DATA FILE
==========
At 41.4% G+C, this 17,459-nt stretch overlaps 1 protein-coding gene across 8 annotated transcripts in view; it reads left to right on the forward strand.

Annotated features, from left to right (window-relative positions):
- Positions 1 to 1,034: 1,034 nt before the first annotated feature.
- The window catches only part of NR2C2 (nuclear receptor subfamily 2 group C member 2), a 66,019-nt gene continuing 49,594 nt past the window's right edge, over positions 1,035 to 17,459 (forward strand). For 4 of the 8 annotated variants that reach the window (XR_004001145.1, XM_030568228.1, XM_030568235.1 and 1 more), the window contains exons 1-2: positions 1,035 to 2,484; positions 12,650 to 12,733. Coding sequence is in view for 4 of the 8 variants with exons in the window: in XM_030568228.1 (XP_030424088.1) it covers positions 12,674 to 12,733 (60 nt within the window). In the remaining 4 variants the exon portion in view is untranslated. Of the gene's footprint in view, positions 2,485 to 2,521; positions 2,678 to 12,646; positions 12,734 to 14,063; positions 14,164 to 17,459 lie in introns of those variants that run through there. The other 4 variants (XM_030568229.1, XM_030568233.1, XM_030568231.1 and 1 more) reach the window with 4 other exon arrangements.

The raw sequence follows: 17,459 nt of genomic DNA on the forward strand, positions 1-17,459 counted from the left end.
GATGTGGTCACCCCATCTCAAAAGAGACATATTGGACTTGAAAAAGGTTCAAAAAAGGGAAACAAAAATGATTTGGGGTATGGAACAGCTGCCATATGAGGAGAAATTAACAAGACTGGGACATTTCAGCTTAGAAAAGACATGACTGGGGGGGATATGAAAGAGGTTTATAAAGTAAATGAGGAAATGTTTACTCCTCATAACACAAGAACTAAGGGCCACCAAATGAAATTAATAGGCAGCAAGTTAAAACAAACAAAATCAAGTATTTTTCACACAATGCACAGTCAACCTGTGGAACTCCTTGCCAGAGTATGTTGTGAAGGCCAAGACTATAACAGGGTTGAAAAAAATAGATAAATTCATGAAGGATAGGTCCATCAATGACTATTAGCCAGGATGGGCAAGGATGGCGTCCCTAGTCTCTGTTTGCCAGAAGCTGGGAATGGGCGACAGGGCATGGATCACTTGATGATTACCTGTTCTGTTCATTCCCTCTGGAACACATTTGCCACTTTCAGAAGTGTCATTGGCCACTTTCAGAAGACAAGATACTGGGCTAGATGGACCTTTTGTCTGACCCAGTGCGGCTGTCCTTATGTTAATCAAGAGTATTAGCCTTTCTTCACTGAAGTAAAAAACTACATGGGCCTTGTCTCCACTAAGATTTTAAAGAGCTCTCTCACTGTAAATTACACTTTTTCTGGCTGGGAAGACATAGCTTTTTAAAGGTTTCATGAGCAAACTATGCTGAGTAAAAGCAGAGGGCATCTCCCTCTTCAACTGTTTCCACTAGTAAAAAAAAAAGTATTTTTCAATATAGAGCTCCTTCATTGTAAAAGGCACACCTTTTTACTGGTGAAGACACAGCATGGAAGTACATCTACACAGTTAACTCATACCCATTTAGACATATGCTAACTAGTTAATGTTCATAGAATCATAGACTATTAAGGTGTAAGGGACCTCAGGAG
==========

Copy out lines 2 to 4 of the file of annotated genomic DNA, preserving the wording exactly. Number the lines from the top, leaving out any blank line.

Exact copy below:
Annotated features, from left to right (window-relative positions):
- Positions 1 to 1,034: 1,034 nt before the first annotated feature.
- The window catches only part of NR2C2 (nuclear receptor subfamily 2 group C member 2), a 66,019-nt gene continuing 49,594 nt past the window's right edge, over positions 1,035 to 17,459 (forward strand). For 4 of the 8 annotated variants that reach the window (XR_004001145.1, XM_030568228.1, XM_030568235.1 and 1 more), the window contains exons 1-2: positions 1,035 to 2,484; positions 12,650 to 12,733. Coding sequence is in view for 4 of the 8 variants with exons in the window: in XM_030568228.1 (XP_030424088.1) it covers positions 12,674 to 12,733 (60 nt within the window). In the remaining 4 variants the exon portion in view is untranslated. Of the gene's footprint in view, positions 2,485 to 2,521; positions 2,678 to 12,646; positions 12,734 to 14,063; positions 14,164 to 17,459 lie in introns of those variants that run through there. The other 4 variants (XM_030568229.1, XM_030568233.1, XM_030568231.1 and 1 more) reach the window with 4 other exon arrangements.